Russia’s death toll from Covid-19 in May grew to 18,695, up 65% from initial official reports, even before a new wave of infections pushed fatalities to a record high this week.
May’s total was down 9% from the revised April figure of 20,650. Russia publishes daily death figures and then updates the monthly total when the Federal Statistics Service releases its own data weeks later.
Total fatalities in Russia linked to the epidemic rose to nearly 290,000 through May.
CDC Eases School Guidance (11:15 a.m. NY)
The U.S. Centers for Disease Control and Prevention has updated its Covid-19 guidance for kindergarten through high school, providing flexibility for local decision makers to determine what’s needed to safely keep kids in the classroom.
With the delta variant dominant in the U.S. and just half of adults fully vaccinated, there are concerns about a potential Covid surge in under-vaccinated areas, including among school children. Meanwhile, regions with high inoculation rates and low infections may want to choose lesser levels of protection, said Erin Sauber-Schatz, who leads the CDC’s Community Intervention and Critical Population Task Force.
The updated guidance continues to highlight distancing where possible, screening, mask use, ventilation and hand-washing. The new part: If localities decide not to use these strategies based on local conditions, they should be stopped one at a time, the guidance suggests, with ongoing monitoring for any rise in cases.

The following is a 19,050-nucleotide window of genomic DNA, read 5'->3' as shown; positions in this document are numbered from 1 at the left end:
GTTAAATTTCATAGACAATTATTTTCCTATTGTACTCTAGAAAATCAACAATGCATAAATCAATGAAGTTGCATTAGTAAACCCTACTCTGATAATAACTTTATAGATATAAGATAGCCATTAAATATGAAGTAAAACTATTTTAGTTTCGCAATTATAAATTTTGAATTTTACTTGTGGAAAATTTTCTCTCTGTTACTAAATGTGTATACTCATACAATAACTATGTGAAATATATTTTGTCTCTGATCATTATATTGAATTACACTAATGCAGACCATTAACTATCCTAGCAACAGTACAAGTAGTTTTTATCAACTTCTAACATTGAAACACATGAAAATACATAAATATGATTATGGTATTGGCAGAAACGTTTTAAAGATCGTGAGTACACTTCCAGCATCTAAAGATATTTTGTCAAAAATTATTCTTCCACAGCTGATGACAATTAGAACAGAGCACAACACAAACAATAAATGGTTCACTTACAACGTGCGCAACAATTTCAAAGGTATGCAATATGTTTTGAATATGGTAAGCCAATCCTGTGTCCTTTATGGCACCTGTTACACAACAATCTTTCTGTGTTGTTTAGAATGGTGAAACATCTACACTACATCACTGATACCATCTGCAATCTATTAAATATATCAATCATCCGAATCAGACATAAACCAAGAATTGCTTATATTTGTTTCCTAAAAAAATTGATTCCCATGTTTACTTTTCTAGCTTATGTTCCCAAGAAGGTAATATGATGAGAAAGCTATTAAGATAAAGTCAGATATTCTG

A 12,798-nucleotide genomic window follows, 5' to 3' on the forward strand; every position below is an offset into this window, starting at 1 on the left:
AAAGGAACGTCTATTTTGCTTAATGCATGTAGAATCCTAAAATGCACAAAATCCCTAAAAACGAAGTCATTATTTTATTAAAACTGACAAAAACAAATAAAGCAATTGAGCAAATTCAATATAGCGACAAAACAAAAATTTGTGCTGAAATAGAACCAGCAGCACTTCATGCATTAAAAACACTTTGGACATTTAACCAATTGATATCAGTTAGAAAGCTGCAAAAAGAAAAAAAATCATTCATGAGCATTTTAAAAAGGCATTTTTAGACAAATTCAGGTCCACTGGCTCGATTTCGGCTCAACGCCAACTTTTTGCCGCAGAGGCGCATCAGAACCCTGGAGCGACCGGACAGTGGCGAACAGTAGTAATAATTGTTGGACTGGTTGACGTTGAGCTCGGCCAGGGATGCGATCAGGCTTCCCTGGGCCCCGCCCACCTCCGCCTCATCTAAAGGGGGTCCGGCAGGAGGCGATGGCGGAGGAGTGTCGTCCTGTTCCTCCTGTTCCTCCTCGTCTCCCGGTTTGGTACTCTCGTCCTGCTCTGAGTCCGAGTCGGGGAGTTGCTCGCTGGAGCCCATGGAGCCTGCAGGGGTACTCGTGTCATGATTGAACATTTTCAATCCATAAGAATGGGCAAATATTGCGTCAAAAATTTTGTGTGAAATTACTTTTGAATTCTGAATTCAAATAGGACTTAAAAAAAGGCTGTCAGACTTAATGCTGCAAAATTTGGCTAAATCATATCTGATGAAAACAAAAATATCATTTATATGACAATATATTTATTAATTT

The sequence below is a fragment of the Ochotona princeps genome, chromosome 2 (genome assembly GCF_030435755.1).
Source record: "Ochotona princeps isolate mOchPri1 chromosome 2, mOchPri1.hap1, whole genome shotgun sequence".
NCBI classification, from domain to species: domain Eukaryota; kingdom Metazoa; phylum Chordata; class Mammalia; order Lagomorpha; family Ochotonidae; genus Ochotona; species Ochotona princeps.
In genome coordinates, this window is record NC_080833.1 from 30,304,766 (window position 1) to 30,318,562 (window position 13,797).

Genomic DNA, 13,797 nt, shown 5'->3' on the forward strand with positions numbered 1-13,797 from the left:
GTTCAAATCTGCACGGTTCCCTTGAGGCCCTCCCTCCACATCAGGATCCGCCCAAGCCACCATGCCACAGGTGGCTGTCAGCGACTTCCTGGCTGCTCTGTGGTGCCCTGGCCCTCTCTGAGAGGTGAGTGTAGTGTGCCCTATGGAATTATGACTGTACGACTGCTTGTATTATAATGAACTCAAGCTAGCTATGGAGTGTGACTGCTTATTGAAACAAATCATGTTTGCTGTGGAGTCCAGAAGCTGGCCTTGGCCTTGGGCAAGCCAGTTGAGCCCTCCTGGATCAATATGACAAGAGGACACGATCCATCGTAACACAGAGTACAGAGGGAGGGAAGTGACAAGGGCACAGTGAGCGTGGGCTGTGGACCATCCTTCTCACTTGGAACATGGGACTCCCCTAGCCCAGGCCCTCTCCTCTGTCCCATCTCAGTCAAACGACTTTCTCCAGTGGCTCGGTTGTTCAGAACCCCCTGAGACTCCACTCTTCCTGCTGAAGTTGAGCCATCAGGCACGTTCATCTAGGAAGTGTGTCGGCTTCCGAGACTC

U.K. Cases Surge (9:26 a.m. NY)
U.K. cases surged, presenting Prime Minister Boris Johnson with more worrying data about the fast-spreading delta variant of the virus ahead of a planned easing of restrictions on July 19.
The reproduction rate of the virus in England has risen to levels last seen in October, the government said Friday. Cases of the delta variant, which now accounts for 99% of U.K. infections, rose by almost a third in the past week to 216,249 cases, data from Public Health England showed.
Pandemic Not Slowing Down (8:59 a.m. NY)
Coronavirus infections are rising across most regions of the world as the delta variant spreads, clear evidence that the pandemic isn’t on the wane, according to the World Health Organization’s chief scientist.
While vaccination levels in some countries are reducing severe cases and hospitalizations, large parts of the world face oxygen shortages, a lack of hospital beds and higher mortality, the WHO’s Soumya Swaminathan said in an interview with Bloomberg Television.
Spain on German Risk List (8:28 a.m. NY)